Abbots Leigh, Somerset GenealogyEdit This Page

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England Gotoarrow.png Somerset Gotoarrow.png Somerset Parishes

Holy Trinity Church, Abbots Leigh Somerset.jpg

Contents

Parish History

ABBOTS-LEIGH, a parish in Bedminster district, Somerset; on the left bank of the Avon, near Rownham ferry, 3½ miles WNW of Bristol.[1]

Resources

Civil Registration

Birth, marriages and deaths were kept by the government, from July 1837 to the present day. The civil registration article tells more about these records. There are several Internet sites with name lists or indexes. A popular site is FreeBMD.

  • Bedminster 1837-1896
  • South Bristol (Gloucestershire) 1896-1899
  • Long Ashton 1899-1936
  • Weston super Mare 1936-1974
  • Avon registers are now in North Somerset registration service The Register Office, 41 The Boulevard, Weston-super-Mare, BS23 1PG.
    Tel: 01934 627552. Fax: 01934 412014.


Church records

Church records are the main source for identifying people prior to 1837 when civil registration began. It is also a main source after 1837 in conjunction with civil registration. The Church of England was formed in 1536, after King Henry VIII severed all ties to the church in Rome. Each local parish was responsible to register all marriages, baptisms and burials starting in 1538 [2].

Church Vital Records

Bishops Transcripts


Known issue Events attributed to Abbots Leigh in the England Bristol Church of England Parish Registers and Bishops’ Transcripts index have been found to refer to other parishes in the collection.

Census records

Census information is provided by many public libraries in Britain in fiche collections and is available online at Ancestry (fee payable) The following filming by the Genealogical Society of Utah is available for this parish.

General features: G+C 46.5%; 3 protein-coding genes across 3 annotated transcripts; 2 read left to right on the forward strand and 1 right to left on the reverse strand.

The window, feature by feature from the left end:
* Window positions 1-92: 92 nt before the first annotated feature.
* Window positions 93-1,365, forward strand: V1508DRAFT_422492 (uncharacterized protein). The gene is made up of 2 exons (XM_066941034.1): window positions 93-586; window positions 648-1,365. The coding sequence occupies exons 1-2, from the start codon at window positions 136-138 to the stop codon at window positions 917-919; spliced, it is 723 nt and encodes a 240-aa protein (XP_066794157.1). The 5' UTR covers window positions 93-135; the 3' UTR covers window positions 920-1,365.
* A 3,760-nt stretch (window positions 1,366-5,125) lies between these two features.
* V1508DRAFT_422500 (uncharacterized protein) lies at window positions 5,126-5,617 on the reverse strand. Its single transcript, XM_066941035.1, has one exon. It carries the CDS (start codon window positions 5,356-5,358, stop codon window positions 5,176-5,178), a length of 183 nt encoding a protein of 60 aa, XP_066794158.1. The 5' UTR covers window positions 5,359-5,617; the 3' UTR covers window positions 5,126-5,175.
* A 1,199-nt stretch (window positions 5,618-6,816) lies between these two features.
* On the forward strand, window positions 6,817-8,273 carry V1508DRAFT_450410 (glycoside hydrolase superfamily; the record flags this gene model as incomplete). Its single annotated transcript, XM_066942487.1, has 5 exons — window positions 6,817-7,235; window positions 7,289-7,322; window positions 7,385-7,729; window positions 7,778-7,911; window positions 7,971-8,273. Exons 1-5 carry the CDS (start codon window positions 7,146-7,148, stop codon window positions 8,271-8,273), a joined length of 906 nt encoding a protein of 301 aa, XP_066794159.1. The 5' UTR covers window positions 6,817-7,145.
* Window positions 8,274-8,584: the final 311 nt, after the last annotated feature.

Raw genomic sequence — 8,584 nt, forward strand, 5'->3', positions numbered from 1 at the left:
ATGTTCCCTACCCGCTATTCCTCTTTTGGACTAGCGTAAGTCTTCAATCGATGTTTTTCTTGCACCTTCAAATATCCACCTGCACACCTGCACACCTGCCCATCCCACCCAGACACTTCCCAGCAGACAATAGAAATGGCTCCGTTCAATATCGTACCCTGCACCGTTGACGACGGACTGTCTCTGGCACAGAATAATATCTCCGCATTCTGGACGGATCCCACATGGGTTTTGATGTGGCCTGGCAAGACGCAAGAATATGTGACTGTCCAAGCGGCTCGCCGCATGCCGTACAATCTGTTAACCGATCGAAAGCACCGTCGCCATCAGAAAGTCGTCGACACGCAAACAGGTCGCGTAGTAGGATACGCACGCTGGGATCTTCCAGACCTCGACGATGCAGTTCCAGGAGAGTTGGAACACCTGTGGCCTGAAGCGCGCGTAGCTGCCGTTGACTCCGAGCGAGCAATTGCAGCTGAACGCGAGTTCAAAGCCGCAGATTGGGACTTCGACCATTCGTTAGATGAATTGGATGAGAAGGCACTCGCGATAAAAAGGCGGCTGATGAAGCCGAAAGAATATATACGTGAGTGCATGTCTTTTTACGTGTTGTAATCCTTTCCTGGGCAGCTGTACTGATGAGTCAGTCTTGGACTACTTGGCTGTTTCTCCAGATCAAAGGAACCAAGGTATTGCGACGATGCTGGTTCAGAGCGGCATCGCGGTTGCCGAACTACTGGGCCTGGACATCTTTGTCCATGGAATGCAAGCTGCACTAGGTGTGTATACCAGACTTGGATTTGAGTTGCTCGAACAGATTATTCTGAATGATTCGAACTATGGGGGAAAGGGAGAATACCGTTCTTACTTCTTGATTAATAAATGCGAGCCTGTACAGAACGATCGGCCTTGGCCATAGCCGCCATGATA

Poor Law Unions

The Poor Law Amendment Act of 1834 placed the responsibility for the care of the poor in England and Wales, from 1834 onward, on Poor Law Unions[3]. The Poor Law Unions and their workhouses took over this responsibility from the Church of England parishes. Prior to 1834 a few parishes or collections of parishes had established a few workhouses to help relieve the poor and provide indoor relief in the form of food, clothes and shelter.


Register of preachers 1839-1896 Incumbents papers 1814-1923 Vestry minutes 1788-1923 Overseers rates & disbursements 1792-1836 Churchwardens papers 1843-1923 Churchwardens accounts 1840-1849 1785-1927 Churchwardens memoranda book 1834-1858 Charities accounts 1742-1927 Misc. charity papers 1717-1927 Miscellaneous 1759-1774 VAULT BRITISH Film 1749479 Items 2-12


Probate records

Records of wills, administrations, inventories, indexes, etc. were filed by the court with jurisdiction over this parish. Go to Somerset Probate Records to find the name of the court having primary jurisdiction. Scroll down in the article to the section Court Jurisdictions by Parish.

School Records

School records are a primary source for genealogists. The admission registers of schools administered by local authorities, perhaps from the 1870s but more frequently from 1902, usually show under the date of entry, the child's name and address and his or her date of birth. Some registers, but not all, also show the name and occupation of the parent or guardian, the name of the previous school attended and the reason for leaving [4].

Tax Records

In 1692 the British government instituted another innovative scheme to increase revenue which came to be known as the land tax[5] .

Maps and Gazetteers

Maps are a visual look at the locations in England. Gazetteers contain brief summaries about a place.

Web sites

Contributor: add any relevant sites that aren’t mentioned above.

http://www.britishlistedbuildings.co.uk/en-33400-churchyard-cross-in-the-churchyard-and-to British Listed Buildings online

References


 

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